Please use this identifier to cite or link to this item: http://hdl.handle.net/1946/28665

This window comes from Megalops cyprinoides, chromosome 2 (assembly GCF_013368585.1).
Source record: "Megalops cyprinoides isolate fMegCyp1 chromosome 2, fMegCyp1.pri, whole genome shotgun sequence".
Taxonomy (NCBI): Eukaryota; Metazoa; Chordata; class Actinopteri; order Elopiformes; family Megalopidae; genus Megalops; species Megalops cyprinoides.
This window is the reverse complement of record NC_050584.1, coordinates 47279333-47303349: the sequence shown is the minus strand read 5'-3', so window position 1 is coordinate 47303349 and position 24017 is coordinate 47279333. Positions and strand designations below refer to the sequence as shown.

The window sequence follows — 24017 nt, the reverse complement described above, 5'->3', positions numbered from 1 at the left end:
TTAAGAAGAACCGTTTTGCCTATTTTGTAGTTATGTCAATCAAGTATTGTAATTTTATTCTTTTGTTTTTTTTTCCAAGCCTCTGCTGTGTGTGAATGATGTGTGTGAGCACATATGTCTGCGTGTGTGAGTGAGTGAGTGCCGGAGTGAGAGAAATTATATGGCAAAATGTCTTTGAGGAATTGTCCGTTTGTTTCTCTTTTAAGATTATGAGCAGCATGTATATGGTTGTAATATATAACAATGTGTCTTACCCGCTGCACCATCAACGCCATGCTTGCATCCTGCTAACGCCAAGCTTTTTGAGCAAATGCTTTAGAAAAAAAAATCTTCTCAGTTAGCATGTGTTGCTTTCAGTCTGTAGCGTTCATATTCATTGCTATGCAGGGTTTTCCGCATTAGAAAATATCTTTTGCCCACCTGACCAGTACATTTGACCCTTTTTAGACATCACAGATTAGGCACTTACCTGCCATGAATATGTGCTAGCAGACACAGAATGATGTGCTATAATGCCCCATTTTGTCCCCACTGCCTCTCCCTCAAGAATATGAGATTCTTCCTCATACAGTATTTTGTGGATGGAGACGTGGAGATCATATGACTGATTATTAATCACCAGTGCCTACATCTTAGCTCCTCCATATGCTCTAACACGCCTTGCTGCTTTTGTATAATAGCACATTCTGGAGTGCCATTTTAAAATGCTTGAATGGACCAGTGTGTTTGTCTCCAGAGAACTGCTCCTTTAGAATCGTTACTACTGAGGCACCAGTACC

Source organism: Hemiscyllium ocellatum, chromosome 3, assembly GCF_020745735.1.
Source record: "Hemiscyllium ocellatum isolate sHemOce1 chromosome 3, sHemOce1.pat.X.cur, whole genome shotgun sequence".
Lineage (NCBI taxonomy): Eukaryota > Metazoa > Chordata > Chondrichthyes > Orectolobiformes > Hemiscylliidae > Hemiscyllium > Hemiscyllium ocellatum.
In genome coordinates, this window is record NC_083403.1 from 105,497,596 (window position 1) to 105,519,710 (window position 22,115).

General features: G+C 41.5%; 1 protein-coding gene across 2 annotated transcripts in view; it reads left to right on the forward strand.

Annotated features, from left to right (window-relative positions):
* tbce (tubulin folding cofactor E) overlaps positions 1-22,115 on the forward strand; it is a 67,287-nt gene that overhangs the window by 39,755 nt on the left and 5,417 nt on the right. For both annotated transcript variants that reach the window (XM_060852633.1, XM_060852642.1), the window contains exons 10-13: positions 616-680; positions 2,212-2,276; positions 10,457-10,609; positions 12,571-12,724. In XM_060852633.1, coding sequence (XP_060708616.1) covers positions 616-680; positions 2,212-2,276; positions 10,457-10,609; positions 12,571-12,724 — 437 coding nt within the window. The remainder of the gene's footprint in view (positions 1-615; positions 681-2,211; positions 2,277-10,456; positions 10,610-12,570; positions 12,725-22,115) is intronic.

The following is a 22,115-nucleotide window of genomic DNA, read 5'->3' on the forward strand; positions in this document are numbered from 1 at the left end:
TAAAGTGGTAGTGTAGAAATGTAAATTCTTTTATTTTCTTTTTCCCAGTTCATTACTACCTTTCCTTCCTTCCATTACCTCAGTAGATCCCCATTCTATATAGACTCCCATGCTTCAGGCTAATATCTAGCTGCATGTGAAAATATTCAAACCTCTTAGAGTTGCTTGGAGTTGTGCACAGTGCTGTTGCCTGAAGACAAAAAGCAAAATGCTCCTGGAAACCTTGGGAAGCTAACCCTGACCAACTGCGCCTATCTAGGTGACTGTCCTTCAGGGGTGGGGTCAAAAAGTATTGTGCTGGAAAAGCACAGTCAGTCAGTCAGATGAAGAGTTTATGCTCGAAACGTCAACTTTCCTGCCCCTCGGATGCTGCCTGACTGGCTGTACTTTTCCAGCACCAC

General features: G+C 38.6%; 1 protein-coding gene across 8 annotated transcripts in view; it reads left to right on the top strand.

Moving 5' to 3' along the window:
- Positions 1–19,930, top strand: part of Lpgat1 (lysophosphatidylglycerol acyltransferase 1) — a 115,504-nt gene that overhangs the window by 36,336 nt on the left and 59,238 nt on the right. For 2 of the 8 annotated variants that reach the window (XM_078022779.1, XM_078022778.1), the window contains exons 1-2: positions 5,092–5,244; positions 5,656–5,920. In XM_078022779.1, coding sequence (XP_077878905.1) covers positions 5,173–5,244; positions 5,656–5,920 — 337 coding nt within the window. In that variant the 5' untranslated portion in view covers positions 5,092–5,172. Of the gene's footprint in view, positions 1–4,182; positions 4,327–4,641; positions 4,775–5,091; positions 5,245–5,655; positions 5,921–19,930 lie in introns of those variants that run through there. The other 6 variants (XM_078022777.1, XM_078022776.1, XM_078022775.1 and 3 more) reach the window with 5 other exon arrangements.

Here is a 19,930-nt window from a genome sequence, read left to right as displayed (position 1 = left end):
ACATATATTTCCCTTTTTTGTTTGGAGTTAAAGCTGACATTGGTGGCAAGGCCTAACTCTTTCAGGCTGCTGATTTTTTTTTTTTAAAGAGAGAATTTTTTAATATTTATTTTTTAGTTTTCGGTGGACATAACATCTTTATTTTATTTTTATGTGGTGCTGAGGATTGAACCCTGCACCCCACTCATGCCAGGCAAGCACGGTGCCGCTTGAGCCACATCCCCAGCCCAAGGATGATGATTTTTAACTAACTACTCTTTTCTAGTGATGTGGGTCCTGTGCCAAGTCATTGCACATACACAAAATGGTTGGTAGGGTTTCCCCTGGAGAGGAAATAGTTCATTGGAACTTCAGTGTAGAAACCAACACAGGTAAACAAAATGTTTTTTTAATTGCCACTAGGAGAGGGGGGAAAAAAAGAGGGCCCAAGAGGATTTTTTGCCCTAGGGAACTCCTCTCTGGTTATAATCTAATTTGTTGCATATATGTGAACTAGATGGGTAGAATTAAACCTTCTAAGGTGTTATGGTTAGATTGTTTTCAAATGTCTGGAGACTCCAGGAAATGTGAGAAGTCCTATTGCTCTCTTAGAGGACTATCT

Property rights have become dominant across world fisheries within a relatively short space of time. Within the context of natural resources, there have long been theories of ownership of property connected to labouring upon the resource; “mixing labour” with the resource to make it one’s own. This thesis examines connections between labourers and property rights within the specific context of the Scottish demersal (White fish) fishery. This is achieved via in-depth qualitative interviews with “owner-skippers” active, or previously active, in the fishery. The key findings group around topics of labour, national ownership, consolidation, leasing, and agency. This thesis discovers strong and relevant connections, both direct and indirect, between the owner-skippers’ conceptions of their labour and their claims to ownership over the fish (via an advanced quota system). However, the very same connections discovered in this thesis are also simultaneously being undermined by forces within the fish economy that are changing the nature of fishing-labour. Importantly, the owner-skippers should be seen not so much as harvesters out in the open sea, but businessmen and owners of capital motivated mainly by their own self-interests. Despite this, a degree of sympathy and agreement towards a more publically owned and managed system is evident. The importance of this should not be underestimated. The owner-skippers are the key actors and instigators within fisheries management. In order to maintain fisheries management, or improve upon it, these actors must be both understood and accommodated.